Molina and Johnson, a collaboration that brings together Jason Molina (Songs: Ohia, Magnolia Electric Co.) and Will Johnson (Centro-matic, South San Gabriel), is a gorgeous, spartan collection of haunted folk songs. Written and recorded in a 10-day span, the album's skeletal songs succeed primarily because Molina and Johnson are legitimate songwriters.
Incorporating everything from the singing saw (Johnson's fevered "All Gone, All Gone") to Rhodes piano (Molina's creeping "For as Long as It Will Matter"), Molina and Johnson exhibit craftsmanship in their evocative use of minimalism. Although the two only sing together on one track—the lush, beautiful "Almost Let You In"—the album does not suffer from the lack of vocal exchanges.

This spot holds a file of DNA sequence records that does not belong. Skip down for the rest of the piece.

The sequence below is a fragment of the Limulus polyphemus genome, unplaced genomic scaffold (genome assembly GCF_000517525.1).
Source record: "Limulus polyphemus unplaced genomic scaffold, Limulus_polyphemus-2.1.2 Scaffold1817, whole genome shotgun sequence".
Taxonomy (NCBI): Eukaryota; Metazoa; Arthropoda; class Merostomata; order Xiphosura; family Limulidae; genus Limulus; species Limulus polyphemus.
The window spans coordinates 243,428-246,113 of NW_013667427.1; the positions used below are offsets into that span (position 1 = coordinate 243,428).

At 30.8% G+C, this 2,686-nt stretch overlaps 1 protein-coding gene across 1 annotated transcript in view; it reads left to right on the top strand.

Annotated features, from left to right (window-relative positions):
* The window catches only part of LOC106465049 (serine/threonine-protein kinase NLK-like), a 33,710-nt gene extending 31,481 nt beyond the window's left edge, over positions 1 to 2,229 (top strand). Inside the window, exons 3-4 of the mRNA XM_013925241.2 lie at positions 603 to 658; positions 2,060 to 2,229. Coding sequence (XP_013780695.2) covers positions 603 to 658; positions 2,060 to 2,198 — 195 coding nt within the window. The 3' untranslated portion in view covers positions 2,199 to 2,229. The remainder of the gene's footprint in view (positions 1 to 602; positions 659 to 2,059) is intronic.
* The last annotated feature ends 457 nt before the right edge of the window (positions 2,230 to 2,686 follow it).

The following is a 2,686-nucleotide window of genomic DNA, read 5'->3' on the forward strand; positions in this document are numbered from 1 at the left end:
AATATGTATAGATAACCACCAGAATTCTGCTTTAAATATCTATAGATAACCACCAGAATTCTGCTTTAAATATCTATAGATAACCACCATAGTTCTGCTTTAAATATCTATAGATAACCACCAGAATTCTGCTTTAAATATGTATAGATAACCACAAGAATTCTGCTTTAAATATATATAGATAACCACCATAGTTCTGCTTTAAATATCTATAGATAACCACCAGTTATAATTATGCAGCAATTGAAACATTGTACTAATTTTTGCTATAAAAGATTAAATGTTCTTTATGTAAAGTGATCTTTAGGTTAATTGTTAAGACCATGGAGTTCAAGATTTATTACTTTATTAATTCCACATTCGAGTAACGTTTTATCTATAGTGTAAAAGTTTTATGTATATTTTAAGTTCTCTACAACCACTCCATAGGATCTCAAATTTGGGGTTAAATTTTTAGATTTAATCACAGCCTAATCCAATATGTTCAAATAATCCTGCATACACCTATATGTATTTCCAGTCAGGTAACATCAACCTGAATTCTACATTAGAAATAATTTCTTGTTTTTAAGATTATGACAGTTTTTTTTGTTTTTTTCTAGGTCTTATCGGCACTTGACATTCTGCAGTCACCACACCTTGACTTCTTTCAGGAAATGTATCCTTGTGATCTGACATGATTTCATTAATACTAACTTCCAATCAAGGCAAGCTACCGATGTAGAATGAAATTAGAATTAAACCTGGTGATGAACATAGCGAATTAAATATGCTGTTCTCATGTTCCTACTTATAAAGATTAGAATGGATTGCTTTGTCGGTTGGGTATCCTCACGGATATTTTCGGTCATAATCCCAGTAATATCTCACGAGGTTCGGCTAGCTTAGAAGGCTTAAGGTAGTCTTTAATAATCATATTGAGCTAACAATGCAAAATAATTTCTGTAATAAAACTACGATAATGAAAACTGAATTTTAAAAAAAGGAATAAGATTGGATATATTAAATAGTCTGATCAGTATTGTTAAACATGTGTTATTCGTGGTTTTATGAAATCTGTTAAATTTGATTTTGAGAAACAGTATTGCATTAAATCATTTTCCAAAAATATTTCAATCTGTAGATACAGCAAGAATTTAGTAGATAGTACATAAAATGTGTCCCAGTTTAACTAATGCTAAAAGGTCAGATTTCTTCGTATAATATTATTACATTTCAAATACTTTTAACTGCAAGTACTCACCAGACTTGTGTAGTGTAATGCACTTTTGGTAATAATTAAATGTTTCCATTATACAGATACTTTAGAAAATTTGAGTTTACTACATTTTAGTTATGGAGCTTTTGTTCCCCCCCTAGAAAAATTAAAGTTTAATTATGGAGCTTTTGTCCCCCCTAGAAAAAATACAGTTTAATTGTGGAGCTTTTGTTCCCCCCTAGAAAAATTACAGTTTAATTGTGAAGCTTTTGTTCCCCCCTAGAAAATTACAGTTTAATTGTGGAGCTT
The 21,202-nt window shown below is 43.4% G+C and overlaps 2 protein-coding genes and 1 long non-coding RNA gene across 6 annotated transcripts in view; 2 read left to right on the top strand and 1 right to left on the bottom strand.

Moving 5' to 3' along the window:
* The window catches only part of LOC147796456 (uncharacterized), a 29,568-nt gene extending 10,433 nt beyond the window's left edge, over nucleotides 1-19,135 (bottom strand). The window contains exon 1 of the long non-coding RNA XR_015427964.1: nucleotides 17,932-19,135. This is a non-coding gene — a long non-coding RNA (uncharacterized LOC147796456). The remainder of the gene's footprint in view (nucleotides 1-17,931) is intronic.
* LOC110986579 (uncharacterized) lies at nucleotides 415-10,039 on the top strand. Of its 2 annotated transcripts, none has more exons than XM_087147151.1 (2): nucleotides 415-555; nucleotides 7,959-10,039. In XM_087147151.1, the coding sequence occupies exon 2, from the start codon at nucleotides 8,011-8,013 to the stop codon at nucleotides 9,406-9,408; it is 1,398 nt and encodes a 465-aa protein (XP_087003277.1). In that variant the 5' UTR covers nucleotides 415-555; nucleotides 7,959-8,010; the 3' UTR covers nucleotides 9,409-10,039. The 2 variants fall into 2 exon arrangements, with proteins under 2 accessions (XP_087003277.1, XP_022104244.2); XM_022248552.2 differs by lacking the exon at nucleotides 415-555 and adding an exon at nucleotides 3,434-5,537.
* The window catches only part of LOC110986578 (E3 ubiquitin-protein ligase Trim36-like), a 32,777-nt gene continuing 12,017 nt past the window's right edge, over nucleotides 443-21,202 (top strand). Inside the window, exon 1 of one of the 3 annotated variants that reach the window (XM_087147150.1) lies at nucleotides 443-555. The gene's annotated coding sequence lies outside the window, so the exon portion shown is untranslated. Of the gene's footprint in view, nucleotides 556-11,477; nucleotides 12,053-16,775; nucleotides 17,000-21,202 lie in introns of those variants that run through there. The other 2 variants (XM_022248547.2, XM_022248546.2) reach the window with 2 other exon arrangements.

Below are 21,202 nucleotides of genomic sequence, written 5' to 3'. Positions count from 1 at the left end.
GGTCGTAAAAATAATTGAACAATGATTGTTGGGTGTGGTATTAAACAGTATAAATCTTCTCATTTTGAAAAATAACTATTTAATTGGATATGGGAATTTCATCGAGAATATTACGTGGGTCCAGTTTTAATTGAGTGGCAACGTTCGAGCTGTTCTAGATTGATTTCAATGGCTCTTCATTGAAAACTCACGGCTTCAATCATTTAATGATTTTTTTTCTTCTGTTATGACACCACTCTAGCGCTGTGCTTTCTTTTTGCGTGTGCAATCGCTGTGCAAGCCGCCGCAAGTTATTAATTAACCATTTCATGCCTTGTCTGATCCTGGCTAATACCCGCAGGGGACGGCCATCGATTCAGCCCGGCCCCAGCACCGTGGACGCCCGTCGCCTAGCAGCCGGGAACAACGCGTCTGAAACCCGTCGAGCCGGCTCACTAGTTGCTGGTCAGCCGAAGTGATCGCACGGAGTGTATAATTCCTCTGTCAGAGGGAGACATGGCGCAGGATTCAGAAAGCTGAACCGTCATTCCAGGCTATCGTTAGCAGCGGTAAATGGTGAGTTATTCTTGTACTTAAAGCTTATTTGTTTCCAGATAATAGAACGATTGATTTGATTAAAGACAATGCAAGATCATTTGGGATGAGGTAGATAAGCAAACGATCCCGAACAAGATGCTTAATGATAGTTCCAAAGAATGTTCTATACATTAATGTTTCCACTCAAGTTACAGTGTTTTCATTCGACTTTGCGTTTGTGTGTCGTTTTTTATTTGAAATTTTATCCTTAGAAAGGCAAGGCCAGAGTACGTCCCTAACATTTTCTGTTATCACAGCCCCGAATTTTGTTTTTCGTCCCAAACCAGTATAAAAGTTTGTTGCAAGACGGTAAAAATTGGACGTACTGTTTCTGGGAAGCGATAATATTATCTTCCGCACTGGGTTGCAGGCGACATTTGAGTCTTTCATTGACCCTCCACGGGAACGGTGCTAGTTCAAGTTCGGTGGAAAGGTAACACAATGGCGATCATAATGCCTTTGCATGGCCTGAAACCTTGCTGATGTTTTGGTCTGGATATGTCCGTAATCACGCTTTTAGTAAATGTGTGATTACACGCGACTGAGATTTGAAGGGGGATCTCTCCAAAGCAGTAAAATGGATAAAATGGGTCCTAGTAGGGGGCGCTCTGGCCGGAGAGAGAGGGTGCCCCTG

Johnson is commanding on opener "Twenty Cycles to the Ground," a lovely dirge with whistling electronics and yawning guitar, while Molina is masterly on the stunning, building "The Lily and the Brakeman." Even the hummed, rattling spiritual "Now, Divide" works both thematically and musically.
Additionally, Molina and Johnson benefit from the way their vocals meld themselves to the material. Johnson's smoky warble on the bleak "In the Avalon/Little Killer" is achingly tender, and Molina's clear tenor on the mournful ballad "All Falls Together" is perfectly assured.
If there is a failing, it's the lack of variety: Certainly, given their work with their respective units, both musicians are fully capable of the kind of dirty, amplified rock noticeably absent here. Nonetheless, what remains is a fantastic wintery album of stark folk.